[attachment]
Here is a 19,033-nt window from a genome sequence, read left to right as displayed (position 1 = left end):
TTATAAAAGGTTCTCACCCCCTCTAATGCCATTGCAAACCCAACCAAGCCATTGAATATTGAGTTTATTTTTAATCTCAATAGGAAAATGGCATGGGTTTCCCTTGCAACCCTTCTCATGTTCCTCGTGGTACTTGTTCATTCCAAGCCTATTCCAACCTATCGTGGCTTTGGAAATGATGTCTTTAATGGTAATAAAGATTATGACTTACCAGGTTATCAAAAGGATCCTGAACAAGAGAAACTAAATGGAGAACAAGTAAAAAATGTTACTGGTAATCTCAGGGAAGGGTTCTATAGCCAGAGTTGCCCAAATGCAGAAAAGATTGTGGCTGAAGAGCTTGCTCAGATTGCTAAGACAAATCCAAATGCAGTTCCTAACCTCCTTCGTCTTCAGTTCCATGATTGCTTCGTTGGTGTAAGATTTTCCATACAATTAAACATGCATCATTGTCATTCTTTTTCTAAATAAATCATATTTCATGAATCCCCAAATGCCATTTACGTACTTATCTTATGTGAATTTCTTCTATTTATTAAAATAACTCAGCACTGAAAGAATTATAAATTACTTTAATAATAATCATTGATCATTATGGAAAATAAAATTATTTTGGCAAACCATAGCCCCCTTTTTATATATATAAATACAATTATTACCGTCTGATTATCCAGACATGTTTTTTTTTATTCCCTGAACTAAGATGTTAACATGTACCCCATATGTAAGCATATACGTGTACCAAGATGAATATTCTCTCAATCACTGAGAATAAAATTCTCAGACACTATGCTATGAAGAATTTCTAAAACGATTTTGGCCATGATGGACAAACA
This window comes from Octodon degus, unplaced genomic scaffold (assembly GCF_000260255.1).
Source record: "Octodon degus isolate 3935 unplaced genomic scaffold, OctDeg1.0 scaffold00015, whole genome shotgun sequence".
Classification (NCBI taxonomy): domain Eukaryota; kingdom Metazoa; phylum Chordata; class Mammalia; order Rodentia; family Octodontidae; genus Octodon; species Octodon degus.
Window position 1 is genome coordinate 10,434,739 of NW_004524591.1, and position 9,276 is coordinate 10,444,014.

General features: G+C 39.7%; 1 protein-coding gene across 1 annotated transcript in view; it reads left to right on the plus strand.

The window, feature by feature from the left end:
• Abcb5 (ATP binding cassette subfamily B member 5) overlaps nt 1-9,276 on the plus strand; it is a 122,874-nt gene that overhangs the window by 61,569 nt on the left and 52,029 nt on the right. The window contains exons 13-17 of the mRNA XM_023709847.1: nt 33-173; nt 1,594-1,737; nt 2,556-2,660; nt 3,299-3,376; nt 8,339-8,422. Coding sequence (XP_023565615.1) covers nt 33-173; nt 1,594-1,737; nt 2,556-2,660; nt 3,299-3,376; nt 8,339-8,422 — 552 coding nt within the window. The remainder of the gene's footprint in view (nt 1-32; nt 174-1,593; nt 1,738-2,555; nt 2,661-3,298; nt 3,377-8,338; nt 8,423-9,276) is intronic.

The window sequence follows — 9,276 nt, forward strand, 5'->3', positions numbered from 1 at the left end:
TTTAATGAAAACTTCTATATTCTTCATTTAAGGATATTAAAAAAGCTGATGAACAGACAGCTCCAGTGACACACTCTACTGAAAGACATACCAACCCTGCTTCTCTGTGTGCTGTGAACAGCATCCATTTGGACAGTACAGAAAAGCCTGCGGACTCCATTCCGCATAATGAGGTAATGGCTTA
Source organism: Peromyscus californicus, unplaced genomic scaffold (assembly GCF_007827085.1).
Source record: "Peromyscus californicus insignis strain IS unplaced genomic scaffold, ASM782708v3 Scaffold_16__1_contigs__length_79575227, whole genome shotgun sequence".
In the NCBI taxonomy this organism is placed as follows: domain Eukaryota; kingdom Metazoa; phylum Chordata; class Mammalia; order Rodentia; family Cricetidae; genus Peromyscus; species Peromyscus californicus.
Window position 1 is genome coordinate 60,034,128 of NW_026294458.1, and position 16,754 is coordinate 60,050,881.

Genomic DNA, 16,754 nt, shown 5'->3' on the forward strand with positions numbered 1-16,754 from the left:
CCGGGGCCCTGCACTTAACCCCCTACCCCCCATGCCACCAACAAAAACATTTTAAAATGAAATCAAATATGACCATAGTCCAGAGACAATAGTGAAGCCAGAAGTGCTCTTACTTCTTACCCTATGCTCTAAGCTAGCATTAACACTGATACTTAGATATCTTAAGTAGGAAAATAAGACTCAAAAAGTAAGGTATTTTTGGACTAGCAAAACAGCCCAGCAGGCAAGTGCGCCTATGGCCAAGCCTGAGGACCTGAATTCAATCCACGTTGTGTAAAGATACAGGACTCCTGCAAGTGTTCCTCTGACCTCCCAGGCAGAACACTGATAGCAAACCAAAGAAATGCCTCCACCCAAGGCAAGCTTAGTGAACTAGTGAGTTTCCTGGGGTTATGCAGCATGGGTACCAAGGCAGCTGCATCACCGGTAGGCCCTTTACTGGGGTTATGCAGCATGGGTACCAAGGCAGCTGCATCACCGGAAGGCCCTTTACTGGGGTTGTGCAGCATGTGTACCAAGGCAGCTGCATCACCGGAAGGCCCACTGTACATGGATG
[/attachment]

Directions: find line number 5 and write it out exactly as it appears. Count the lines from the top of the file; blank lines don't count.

Classification (NCBI taxonomy): domain Eukaryota; kingdom Metazoa; phylum Chordata; class Mammalia; order Rodentia; family Octodontidae; genus Octodon; species Octodon degus.